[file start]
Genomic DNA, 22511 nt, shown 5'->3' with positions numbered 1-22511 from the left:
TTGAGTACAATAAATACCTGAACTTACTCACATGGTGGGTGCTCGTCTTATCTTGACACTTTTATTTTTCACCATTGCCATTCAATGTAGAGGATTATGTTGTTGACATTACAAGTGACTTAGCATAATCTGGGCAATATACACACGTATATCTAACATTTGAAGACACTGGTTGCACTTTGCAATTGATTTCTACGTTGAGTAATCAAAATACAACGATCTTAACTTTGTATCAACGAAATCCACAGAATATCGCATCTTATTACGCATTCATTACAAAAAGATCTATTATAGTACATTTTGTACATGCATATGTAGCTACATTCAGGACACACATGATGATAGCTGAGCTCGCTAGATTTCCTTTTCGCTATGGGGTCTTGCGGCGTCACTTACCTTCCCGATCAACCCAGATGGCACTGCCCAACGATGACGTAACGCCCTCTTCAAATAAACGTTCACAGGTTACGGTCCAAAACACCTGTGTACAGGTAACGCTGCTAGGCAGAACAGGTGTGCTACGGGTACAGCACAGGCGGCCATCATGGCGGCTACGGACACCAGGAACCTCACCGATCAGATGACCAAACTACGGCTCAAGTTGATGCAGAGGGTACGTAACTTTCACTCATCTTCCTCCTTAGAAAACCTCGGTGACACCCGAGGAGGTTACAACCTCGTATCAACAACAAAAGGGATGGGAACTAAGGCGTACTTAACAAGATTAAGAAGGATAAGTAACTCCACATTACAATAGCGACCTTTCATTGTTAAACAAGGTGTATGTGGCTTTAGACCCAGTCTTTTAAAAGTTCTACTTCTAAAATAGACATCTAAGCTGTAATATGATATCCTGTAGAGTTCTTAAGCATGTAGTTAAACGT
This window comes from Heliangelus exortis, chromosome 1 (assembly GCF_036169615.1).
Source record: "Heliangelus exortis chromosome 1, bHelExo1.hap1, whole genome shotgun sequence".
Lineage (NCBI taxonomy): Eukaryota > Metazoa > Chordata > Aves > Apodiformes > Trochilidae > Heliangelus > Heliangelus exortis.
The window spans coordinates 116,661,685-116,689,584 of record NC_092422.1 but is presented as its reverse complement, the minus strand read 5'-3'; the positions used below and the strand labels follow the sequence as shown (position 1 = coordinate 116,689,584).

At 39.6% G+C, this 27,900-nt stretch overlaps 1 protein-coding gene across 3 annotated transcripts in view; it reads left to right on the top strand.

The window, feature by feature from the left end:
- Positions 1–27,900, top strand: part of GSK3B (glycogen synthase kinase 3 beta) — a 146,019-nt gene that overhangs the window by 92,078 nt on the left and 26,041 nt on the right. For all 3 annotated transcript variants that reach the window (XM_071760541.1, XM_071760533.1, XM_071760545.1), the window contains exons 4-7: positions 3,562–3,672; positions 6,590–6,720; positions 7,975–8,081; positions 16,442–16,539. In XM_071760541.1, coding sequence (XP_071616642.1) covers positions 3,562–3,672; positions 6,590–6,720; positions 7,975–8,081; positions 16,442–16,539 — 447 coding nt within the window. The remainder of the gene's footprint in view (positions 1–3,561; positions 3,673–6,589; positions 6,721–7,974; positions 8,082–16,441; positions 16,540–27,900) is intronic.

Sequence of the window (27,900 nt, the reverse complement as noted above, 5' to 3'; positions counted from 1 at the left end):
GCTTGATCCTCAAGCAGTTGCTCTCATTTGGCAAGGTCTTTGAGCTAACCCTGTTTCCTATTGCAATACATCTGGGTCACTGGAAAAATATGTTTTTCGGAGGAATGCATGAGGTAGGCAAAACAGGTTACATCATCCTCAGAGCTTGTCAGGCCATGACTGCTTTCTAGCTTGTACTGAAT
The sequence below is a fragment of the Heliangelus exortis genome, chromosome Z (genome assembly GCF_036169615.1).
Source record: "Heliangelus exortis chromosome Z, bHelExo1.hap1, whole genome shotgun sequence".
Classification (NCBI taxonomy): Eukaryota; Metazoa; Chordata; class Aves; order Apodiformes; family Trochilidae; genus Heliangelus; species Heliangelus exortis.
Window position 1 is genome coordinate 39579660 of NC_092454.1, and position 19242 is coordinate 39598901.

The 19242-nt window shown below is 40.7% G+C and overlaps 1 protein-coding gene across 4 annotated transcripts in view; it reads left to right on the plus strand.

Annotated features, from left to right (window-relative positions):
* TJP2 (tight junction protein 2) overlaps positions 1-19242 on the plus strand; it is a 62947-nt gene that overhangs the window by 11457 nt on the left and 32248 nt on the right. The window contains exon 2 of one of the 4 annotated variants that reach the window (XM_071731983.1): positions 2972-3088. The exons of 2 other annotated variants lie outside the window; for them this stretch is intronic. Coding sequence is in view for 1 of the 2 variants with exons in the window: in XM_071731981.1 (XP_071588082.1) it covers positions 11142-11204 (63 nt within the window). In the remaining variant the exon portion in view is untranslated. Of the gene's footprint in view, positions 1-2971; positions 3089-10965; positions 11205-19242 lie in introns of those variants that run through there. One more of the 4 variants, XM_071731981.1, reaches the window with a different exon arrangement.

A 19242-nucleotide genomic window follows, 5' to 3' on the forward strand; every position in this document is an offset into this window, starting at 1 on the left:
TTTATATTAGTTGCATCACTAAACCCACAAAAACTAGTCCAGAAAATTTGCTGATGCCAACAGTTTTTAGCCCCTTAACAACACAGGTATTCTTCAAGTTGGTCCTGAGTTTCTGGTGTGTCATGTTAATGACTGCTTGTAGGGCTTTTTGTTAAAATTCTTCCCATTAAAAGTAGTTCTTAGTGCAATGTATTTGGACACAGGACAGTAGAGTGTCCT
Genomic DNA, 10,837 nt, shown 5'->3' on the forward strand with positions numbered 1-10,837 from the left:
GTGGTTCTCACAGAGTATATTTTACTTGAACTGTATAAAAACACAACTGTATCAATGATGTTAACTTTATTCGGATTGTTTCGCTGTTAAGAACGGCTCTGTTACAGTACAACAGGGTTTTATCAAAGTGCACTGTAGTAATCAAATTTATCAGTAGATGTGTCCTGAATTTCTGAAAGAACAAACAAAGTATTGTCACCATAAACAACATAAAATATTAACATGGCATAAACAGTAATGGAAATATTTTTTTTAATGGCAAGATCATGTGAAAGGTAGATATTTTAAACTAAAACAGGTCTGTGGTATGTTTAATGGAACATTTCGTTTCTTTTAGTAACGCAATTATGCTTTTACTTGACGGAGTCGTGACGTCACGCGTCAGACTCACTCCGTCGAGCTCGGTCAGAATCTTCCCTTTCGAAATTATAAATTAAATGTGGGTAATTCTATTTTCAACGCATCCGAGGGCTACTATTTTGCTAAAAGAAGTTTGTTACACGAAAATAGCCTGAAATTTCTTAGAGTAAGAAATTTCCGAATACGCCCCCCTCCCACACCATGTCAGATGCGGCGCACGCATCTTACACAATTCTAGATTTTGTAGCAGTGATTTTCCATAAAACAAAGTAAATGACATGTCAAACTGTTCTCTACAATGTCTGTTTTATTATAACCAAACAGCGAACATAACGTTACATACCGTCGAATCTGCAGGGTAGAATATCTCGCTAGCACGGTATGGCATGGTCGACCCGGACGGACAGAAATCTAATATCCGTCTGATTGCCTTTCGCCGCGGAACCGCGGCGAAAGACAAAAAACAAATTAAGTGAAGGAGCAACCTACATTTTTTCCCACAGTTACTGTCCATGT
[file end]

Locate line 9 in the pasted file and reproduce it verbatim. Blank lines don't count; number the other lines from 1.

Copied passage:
- Positions 1–27,900, top strand: part of GSK3B (glycogen synthase kinase 3 beta) — a 146,019-nt gene that overhangs the window by 92,078 nt on the left and 26,041 nt on the right. For all 3 annotated transcript variants that reach the window (XM_071760541.1, XM_071760533.1, XM_071760545.1), the window contains exons 4-7: positions 3,562–3,672; positions 6,590–6,720; positions 7,975–8,081; positions 16,442–16,539. In XM_071760541.1, coding sequence (XP_071616642.1) covers positions 3,562–3,672; positions 6,590–6,720; positions 7,975–8,081; positions 16,442–16,539 — 447 coding nt within the window. The remainder of the gene's footprint in view (positions 1–3,561; positions 3,673–6,589; positions 6,721–7,974; positions 8,082–16,441; positions 16,540–27,900) is intronic.